The mask-wearing requirement, which will come into force on Thursday and makes the practice mandatory in indoor public spaces where coronavirus vaccination certificate checks are not conducted, is part of a package of measures that will help prevent the spread of the coronavirus by shutting society down, Minister of Health and Labor Tanel Kiik (Center) said.
"Inevitably, the rules have to be followed at the moment, because in these environments [shopping malls, grocery stores and public transport] there is no COVID verification and therefore a mask requirement is a prerequisite," the minister said.
"I don't think it's too much to ask. We won't send children on distance learning, shopping malls and restaurants are staying open - we try to keep society open, but we can only do it if we all come to terms with these restrictions," Kiik added.
According to the government regulation, the requirement to wear a mask will apply in public indoor areas where a coronavirus vaccination certificate is not checked, such as shopping malls, grocery stores and on public transport.
"In places such as restaurants, theaters, public concerts where the COVID certificate is checked, it is not necessary to wear a mask. In work teams, it's the employer's decision," Kiik went on.
Children under the age of 12 are not required to wear a mask and those under the age of 18 are not required to submit a COVID certificate because they have had significantly less time to vaccinate themselves and no vaccine has been authorized for children under the age of 12.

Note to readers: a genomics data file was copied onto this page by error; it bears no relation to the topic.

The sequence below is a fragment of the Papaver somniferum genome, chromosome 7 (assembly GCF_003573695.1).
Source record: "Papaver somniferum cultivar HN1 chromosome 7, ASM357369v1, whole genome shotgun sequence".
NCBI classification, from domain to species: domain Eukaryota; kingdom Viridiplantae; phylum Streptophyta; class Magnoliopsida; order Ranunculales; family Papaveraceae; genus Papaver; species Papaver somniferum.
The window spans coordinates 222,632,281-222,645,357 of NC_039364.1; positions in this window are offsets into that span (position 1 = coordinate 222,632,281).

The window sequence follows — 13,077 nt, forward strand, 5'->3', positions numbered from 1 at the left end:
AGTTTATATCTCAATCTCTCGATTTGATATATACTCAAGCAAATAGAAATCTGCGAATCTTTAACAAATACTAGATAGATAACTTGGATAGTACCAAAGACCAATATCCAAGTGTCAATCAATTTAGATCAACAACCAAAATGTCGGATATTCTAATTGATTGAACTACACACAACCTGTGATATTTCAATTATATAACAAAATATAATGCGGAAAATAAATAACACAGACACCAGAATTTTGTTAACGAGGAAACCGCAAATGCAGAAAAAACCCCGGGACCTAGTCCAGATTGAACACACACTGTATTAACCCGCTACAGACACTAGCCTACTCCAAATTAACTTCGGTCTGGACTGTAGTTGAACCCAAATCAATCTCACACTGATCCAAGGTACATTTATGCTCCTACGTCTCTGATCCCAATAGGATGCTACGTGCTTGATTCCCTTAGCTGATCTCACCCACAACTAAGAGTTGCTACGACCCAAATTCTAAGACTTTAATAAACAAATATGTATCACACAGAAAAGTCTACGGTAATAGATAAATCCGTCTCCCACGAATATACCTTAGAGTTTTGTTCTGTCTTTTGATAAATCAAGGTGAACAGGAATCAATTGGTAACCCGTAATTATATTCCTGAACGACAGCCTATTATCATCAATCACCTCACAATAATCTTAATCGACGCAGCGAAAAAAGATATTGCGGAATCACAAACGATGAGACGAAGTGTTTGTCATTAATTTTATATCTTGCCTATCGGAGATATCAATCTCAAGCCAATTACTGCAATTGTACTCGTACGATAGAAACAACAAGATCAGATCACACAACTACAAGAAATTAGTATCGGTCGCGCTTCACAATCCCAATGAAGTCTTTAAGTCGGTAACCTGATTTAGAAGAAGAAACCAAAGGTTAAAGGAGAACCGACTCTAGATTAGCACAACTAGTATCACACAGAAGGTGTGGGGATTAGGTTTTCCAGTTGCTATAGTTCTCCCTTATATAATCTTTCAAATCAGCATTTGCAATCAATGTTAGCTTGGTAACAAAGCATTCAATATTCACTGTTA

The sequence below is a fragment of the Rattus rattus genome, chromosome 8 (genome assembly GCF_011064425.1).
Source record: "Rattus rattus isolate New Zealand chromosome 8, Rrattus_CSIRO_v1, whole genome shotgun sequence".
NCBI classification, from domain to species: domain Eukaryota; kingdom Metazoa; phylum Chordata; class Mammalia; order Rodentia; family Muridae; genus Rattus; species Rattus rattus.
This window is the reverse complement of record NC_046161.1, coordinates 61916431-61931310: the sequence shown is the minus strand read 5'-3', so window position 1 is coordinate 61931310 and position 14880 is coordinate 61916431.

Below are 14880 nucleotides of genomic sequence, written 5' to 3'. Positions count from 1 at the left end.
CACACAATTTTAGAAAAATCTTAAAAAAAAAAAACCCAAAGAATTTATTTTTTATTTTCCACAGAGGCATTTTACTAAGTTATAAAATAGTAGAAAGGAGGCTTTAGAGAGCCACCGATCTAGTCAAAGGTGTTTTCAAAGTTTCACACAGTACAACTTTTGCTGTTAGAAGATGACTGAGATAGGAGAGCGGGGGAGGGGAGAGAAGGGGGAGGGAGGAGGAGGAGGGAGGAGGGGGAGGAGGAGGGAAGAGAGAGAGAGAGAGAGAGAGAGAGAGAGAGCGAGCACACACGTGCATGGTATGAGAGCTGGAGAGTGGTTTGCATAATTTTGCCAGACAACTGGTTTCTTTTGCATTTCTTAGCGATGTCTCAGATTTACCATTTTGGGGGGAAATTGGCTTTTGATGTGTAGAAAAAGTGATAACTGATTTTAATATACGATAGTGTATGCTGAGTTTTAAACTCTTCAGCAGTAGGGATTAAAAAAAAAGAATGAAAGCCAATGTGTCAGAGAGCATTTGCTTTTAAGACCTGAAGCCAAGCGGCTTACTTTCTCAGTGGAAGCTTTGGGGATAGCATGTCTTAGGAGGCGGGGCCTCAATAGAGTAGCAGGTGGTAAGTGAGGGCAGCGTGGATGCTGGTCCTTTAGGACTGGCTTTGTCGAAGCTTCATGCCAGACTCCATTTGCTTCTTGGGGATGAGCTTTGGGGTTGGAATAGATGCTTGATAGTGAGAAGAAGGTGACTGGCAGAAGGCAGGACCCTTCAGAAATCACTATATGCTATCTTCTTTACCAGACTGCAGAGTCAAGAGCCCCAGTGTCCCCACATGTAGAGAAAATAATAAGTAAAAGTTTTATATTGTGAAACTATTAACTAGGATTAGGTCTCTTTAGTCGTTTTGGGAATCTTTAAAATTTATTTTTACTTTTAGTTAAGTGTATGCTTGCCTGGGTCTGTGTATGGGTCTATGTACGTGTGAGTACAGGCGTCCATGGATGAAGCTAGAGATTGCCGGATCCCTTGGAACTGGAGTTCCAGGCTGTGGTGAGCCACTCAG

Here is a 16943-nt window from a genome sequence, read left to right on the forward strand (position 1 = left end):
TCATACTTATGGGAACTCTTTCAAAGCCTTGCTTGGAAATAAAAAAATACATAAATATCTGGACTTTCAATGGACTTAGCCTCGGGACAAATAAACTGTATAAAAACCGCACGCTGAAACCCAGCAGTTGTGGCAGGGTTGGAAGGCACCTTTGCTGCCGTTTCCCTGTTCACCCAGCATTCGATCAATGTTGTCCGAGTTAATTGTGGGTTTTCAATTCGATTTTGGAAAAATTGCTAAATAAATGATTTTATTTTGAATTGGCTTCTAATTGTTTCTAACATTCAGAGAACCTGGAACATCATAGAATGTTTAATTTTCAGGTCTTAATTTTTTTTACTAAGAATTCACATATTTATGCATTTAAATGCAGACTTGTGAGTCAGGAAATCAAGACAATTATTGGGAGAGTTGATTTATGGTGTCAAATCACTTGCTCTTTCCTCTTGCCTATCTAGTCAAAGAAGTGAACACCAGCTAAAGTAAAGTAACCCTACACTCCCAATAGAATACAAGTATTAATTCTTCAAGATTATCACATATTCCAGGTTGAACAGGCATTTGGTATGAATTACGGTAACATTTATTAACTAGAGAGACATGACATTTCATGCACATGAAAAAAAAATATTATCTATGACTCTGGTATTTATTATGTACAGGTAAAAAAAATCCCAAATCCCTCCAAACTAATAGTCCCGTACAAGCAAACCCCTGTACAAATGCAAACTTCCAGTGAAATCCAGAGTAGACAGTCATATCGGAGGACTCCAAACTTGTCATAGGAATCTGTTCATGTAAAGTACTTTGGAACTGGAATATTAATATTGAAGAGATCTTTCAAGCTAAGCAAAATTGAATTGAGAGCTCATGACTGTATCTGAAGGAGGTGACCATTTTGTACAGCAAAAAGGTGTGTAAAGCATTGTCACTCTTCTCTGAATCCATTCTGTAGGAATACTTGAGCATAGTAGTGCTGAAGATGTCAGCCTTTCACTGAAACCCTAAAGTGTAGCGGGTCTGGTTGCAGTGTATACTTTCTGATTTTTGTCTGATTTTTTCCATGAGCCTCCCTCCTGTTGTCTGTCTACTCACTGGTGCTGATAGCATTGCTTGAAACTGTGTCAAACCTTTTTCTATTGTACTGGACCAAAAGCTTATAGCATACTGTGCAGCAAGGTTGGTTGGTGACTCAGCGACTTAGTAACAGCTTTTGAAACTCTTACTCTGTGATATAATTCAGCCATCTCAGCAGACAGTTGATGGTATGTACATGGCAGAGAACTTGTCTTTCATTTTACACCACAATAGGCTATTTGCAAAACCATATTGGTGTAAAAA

Asked why people have to wear a mask in large shopping malls, Kiik answered that the government cannot start evaluating each institution separately: "Shopping malls and grocery stores have significantly different ventilation. Ideally, we could have separate rules for each center and store. But we can imagine how much confusion there would be."
The minister said that the requirement to wear a mask in these places is based on sober logic. "If we know that we have significantly more people with a positive test among unvaccinated people and infection rates have already risen for two and a half months in a row, then under these circumstances it is understandable that if we do not check the coronavirus certificate in public transport and shopping malls, the risk of being in contact with an infected person is much higher than at events where the certificate is checked," Kiik said.
Kiik acknowledged that the government does not base itself on a single indicator for setting or removing restrictions, but looks at the numbers of people in hospital, the number of deaths and the general spread of the virus, as well as the global picture: It takes into account vaccinations, hospital numbers, the number of deaths, the rate of infection and, similarly, the trend, which is even more important, where the infection is heading.
Kiik also justified the introduction of new restrictions on the grounds that as the spread of the virus has increased for two months and the number of contacts is expected to increase in the autumn, as schools start and the number of contacts in the indoor environment increases, even more caution is needed.
"For example, in the field of education, restrictions have a huge impact. However, we know that we do not want to suppress this pandemic at the expense of children's education and the future, we want to do it with other measures - masks, coronavirus certificates, event restrictions. Adults can contribute to that."
The new restrictions can be read here and apply from Thursday (August 26).
Editor: Roberta Vaino